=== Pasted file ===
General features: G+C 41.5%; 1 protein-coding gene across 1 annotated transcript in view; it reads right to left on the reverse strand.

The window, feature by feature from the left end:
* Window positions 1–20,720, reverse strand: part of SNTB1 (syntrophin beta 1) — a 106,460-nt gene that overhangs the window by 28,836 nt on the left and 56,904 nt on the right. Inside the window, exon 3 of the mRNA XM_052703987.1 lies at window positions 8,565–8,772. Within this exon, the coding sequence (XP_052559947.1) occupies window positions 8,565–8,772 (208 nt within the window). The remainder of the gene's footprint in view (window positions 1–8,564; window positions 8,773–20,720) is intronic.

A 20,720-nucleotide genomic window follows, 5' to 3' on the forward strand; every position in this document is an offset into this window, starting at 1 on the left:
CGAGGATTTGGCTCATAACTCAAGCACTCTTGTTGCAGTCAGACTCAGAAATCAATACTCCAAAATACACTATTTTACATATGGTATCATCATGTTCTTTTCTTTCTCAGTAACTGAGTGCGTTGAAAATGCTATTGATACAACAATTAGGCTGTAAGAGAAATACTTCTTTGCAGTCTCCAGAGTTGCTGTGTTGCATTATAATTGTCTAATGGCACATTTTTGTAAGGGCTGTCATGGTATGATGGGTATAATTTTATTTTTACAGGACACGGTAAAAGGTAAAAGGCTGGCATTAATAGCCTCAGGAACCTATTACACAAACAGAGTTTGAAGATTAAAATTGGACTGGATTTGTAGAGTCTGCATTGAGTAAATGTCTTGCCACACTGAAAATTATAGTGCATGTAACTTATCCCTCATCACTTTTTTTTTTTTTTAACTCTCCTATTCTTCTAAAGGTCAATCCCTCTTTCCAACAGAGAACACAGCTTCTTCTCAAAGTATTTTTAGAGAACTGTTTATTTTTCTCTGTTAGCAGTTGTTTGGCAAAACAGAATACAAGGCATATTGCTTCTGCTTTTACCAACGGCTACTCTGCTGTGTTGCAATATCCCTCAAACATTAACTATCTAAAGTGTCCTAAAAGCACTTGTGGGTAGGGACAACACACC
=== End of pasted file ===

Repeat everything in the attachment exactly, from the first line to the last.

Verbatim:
General features: G+C 41.5%; 1 protein-coding gene across 1 annotated transcript in view; it reads right to left on the reverse strand.

The window, feature by feature from the left end:
* Window positions 1–20,720, reverse strand: part of SNTB1 (syntrophin beta 1) — a 106,460-nt gene that overhangs the window by 28,836 nt on the left and 56,904 nt on the right. Inside the window, exon 3 of the mRNA XM_052703987.1 lies at window positions 8,565–8,772. Within this exon, the coding sequence (XP_052559947.1) occupies window positions 8,565–8,772 (208 nt within the window). The remainder of the gene's footprint in view (window positions 1–8,564; window positions 8,773–20,720) is intronic.

A 20,720-nucleotide genomic window follows, 5' to 3' on the forward strand; every position in this document is an offset into this window, starting at 1 on the left:
CGAGGATTTGGCTCATAACTCAAGCACTCTTGTTGCAGTCAGACTCAGAAATCAATACTCCAAAATACACTATTTTACATATGGTATCATCATGTTCTTTTCTTTCTCAGTAACTGAGTGCGTTGAAAATGCTATTGATACAACAATTAGGCTGTAAGAGAAATACTTCTTTGCAGTCTCCAGAGTTGCTGTGTTGCATTATAATTGTCTAATGGCACATTTTTGTAAGGGCTGTCATGGTATGATGGGTATAATTTTATTTTTACAGGACACGGTAAAAGGTAAAAGGCTGGCATTAATAGCCTCAGGAACCTATTACACAAACAGAGTTTGAAGATTAAAATTGGACTGGATTTGTAGAGTCTGCATTGAGTAAATGTCTTGCCACACTGAAAATTATAGTGCATGTAACTTATCCCTCATCACTTTTTTTTTTTTTTAACTCTCCTATTCTTCTAAAGGTCAATCCCTCTTTCCAACAGAGAACACAGCTTCTTCTCAAAGTATTTTTAGAGAACTGTTTATTTTTCTCTGTTAGCAGTTGTTTGGCAAAACAGAATACAAGGCATATTGCTTCTGCTTTTACCAACGGCTACTCTGCTGTGTTGCAATATCCCTCAAACATTAACTATCTAAAGTGTCCTAAAAGCACTTGTGGGTAGGGACAACACACC